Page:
Cultural Historical Approach to Thinking
at the University of Victoria


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Ethics in the Mouth: Features of Discourse in Dentists' Talk about Critical Incidents in their Praxis

The way people talk is contingent, changing from one situation to another, changing, in the narrative, the responsibility of the speaker. In this paper, I identify patterns in dentists' talk about critical incidents that have occurred in their practice. Through a microanalysis of the dentists' speech, I identified discursive features including shifting agency (stance, footing), pauses, broken sentences, and verbal markers of uncertainty. Grounded in cultural historical activity theory, I discuss how ethics is embodied, becoming an inherent part of actions. The results of this study are important for future research that uses interviews in the area of general ethics and discourse analysis.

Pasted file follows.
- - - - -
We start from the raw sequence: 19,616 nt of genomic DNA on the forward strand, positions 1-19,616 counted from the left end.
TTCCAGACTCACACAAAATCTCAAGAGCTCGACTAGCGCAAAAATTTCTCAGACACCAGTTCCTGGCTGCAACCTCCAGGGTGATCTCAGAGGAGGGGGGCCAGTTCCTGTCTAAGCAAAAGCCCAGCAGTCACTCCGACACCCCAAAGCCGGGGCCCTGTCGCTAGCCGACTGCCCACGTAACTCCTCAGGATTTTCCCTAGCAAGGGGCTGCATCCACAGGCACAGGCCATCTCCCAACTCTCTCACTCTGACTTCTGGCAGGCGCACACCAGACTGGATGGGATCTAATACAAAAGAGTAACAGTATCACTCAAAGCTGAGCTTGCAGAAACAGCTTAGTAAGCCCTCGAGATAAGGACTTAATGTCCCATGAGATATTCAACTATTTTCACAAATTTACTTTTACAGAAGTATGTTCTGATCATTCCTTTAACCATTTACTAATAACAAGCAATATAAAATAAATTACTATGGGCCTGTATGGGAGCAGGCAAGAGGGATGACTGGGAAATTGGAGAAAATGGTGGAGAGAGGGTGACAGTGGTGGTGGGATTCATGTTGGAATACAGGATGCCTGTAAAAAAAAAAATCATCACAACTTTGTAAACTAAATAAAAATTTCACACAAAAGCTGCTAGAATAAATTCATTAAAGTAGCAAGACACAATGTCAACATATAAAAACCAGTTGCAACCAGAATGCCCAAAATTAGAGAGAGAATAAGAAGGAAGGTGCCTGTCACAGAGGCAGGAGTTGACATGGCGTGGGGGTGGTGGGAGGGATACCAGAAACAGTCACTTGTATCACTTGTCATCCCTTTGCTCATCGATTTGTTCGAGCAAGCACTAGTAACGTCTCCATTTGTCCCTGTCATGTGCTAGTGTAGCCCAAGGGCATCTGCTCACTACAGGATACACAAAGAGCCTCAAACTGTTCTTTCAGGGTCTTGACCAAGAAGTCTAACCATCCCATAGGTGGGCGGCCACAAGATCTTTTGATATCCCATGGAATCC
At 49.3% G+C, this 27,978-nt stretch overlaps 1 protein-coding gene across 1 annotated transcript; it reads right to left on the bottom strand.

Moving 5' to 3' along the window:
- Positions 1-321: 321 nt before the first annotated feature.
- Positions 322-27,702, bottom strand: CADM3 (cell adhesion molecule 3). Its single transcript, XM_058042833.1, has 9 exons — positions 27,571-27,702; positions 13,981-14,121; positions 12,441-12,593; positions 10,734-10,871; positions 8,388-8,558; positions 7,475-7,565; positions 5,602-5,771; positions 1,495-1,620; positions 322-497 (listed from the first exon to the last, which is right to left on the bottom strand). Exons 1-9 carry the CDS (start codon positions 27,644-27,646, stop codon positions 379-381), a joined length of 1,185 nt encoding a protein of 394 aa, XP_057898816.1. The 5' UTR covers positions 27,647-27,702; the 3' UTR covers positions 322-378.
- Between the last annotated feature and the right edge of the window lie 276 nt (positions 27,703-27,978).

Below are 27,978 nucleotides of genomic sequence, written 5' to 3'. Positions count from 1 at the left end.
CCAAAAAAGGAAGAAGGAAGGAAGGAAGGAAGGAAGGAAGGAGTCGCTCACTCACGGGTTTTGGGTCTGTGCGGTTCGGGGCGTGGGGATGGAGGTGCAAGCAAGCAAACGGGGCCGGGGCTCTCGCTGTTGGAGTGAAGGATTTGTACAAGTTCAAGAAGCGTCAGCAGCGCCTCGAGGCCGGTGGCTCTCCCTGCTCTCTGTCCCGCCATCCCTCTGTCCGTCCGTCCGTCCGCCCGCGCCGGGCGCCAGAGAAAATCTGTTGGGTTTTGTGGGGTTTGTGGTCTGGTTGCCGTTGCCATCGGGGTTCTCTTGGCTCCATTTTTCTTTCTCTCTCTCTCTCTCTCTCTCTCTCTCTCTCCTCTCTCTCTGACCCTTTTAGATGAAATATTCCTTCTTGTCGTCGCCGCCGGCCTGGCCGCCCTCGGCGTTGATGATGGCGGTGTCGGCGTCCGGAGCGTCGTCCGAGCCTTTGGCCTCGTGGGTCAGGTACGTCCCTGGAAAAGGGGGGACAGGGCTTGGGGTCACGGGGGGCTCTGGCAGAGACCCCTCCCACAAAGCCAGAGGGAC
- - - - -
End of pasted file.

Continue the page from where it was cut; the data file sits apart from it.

Ardenghi, D. M., Roth, W.-M., & Pozzer-Ardenghi, L. (manuscript submitted for publication).

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